As highlighted in this prior post, in 2014 Netherlands-based SBM Offshore resolved a $240 million Dutch law enforcement action alleging improper payments to sales agents and foreign government officials in Equatorial Guinea, Angola and Brazil between 2007 through 2011.
As highlighted in this prior post, in 2017 SBM Offshore and its wholly owned U.S. subsidiary, SBM Offshore USA Inc. resolved a $238 million FCPA enforcement action concerning conduct in Brazil, Angola, Equatorial Guinea, Kazakhstan and Iraq.
As highlighted in this prior post, in 2018 SBM Offshore announced a leniency agreement with Brazil law enforcement authorities pursuant to which it agreed to pay over $300 million for conduct occurring in the country.
Earlier this week, SBM Offshore disclosed:
“The Deferred Prosecution Agreement SBM Offshore signed with the United States Department of Justice on November 29, 2017 includes, among other things, an obligation to report on the status of the Company’s compliance program. The Company confirms that this three-year period has now ended, without extension or other conditions.
In Switzerland, three of the Company’s subsidiaries received a notification from the Bundesanwaltschaft in Bern. It concerns a suspicion that from 2005 till 2012 these subsidiaries failed to take the necessary measures to prevent the execution of corrupt payments during said period. The notification refers to the legacy settlements the company concluded in the Netherlands (2014) and Brazil (2018) as well as the Deferred Prosecution Agreement with the United States. The suspicion regarding the compliance controls shortcoming relate to payments covered by these agreements.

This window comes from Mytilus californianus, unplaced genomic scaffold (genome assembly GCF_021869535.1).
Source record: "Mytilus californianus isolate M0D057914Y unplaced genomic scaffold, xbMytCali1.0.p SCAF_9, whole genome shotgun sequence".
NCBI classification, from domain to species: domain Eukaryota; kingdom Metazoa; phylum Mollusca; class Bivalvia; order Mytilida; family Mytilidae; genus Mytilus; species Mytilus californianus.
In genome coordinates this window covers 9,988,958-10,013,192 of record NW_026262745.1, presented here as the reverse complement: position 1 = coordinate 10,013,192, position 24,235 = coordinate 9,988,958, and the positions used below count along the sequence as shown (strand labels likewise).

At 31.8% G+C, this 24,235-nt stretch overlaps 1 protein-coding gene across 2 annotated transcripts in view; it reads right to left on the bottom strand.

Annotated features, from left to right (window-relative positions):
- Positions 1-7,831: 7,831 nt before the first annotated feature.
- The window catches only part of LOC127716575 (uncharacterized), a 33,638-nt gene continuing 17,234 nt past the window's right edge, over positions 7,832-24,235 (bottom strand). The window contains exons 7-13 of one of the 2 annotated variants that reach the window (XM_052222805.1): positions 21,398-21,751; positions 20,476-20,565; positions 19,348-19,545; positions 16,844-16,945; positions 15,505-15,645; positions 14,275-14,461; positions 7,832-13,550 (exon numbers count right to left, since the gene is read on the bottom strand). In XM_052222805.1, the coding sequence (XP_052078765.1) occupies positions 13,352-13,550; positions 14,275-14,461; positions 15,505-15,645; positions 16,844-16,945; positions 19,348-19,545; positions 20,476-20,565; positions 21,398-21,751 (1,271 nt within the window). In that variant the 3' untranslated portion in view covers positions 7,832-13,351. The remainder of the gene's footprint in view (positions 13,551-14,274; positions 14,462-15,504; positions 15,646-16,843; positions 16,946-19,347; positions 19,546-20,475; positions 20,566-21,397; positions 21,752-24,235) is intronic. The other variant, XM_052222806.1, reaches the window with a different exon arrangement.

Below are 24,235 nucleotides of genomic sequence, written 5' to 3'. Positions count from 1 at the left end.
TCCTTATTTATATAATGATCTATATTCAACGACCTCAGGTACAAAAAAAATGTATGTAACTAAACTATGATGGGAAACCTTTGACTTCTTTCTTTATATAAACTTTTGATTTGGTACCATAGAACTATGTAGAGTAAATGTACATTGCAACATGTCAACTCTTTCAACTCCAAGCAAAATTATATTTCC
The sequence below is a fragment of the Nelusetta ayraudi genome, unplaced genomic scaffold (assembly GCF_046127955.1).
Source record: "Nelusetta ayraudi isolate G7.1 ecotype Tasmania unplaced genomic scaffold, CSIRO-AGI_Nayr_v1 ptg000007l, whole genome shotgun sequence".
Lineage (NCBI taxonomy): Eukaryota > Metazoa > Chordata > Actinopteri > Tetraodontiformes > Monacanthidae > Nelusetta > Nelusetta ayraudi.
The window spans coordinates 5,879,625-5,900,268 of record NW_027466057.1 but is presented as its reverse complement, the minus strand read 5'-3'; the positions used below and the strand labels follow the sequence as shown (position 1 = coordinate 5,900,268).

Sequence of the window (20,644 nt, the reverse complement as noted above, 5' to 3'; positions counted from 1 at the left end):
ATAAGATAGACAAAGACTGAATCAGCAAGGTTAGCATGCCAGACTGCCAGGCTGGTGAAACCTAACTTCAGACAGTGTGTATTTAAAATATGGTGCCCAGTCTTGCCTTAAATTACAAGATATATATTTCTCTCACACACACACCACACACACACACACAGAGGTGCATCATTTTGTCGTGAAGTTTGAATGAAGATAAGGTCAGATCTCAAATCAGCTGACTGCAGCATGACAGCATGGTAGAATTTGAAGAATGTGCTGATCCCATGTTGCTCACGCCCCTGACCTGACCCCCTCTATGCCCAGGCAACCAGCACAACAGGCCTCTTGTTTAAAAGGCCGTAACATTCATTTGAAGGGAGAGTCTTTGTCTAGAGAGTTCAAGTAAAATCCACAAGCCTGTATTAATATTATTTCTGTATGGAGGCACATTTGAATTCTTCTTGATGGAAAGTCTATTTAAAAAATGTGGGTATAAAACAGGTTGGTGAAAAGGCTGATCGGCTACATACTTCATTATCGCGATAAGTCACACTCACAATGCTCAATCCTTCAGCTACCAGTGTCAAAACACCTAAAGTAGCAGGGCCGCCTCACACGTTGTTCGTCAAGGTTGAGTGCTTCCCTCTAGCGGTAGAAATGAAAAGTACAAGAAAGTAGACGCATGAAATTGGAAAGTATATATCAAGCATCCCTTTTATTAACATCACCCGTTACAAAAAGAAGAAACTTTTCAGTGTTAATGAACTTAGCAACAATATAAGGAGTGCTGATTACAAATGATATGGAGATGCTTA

Erik Lagendijk, Chief Governance and Compliance Officer said: “The completion of our reporting to the Department of Justice marks the strength of the control measures the Company put in place. We did not expect this development in Switzerland as Swiss authorities have been involved in the matter from the time of the settlement in the Netherlands in 2014. We will engage with the Swiss public prosecutor and seek clarification.”
The United States, Netherlands, Brazil, and Switzerland are all parties to the OECD Anti-Bribery Convention. Article 4 of the Convention states in pertinent part:
“When more than one Party has jurisdiction over an alleged offence described in this Convention, the Parties involved shall, at the request of one of them, consult with a view to determining the most appropriate jurisdiction for prosecution.”
Having three OECD Convention countries – over the span of four years – bringing enforcement actions against the same company for, in part, the same core conduct – and now a fourth country investigating the same company for that same core conduct – is not how Article 4 of the OECD Convention is supposed to work.
Thus, it is not surprising that SBM Offshore “did not expect this development.”